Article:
Obtain a credit-builder loan

A credit-builder loan is another way to develop your credit score. Unlike traditional loans, the bank only releases the funds once you've made a series of payments. Typically, these are smaller loans—limits generally range from $300 to $3,000, depending on the lender—that you repay in six to 24 months.

Lenders report your payment history to the credit bureaus, enabling you to establish credit. And because you're essentially prepaying for the loan, most banks are willing to offer lower interest rates than credit cards.

Can you build credit before 18?

Building a credit history is a bit trickier if you're still a minor, although it's not too early to start developing basic money management skills. One of the first steps you might take is getting a teen-friendly debit card. While its usage doesn't end up on a credit report—and therefore doesn't contribute to your credit score—it can help you get used to tracking your spending. Because you only can make purchases up to the amount you've deposited into the account, you're forced to prioritize expenses and live within your means.

Once you've demonstrated responsible spending habits, consider asking a parent if they could add you as an authorized user on their credit card. Some cards don't have an age requirement for getting added to an adult's card, though others set the bar at 13 or higher. As an authorized user, you can make purchases online or at local retailers, just like your parents. But this way, your spending is under their watchful eye. As an authorized user, the account balance and payment history typically appear on your credit reports (though you should ask the issuer which bureaus it reports to, just in case).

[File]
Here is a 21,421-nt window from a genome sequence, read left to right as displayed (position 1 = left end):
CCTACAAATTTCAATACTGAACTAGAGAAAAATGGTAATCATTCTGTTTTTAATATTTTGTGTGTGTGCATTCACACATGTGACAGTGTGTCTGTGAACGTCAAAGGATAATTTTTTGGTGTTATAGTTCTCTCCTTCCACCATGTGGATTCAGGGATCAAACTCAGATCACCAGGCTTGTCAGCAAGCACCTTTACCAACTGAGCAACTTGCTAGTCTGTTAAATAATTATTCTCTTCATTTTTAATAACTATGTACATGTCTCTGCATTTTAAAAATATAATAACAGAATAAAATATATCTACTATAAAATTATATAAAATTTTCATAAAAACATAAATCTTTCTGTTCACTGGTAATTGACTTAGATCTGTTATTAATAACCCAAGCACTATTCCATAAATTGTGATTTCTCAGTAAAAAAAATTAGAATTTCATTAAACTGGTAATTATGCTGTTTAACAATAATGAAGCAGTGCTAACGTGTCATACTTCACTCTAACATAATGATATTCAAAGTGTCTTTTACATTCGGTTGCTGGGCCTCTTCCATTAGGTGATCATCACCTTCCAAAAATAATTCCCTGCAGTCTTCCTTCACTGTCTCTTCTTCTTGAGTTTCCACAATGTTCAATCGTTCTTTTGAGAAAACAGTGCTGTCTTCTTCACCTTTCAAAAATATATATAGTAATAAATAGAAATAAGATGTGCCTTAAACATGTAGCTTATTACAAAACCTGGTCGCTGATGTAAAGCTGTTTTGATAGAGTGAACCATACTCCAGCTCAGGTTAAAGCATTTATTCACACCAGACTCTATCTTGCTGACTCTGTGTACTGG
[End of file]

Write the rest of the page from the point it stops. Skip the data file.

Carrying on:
As long as you both make on-time payments and keep a low utilization rate—using around 30% or less of the credit you have access to—it can be a great way to slowly increase your score. Of course, negative marks can have the opposite effect for both you and your parent. So this tack depends on their comfort level adding you to their account as well as your trust that they'll make prompt payments.

Young woman studying
Beautiful student girl learning in a library
Beautiful student girl learning in a library at university

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Tips to borrowing responsibly

Taking out loans or obtaining a credit card can be an essential way to help build your credit score, but it's not without risks. Follow these tips to borrow responsibly:

  • Before taking out a loan, make sure you have enough income to comfortably make the monthly payments.
  • Try to pay off your entire credit card balance each month so you don't have to pay interest charges.
  • Get free credit reports once a year at to make sure your file doesn't have errors.
  • Avoid applying for more than one credit card if you have limited income.

Borrowing wisely is one key element of a healthy relationship with money. As you reach adulthood, you'll want to develop a comprehensive financial strategy that helps you achieve your short-term and long-term goals. A financial advisor can help. They can meet with you to discuss your financial situation and suggest budgeting techniques and other strategies to start your financial journey off on the right foot.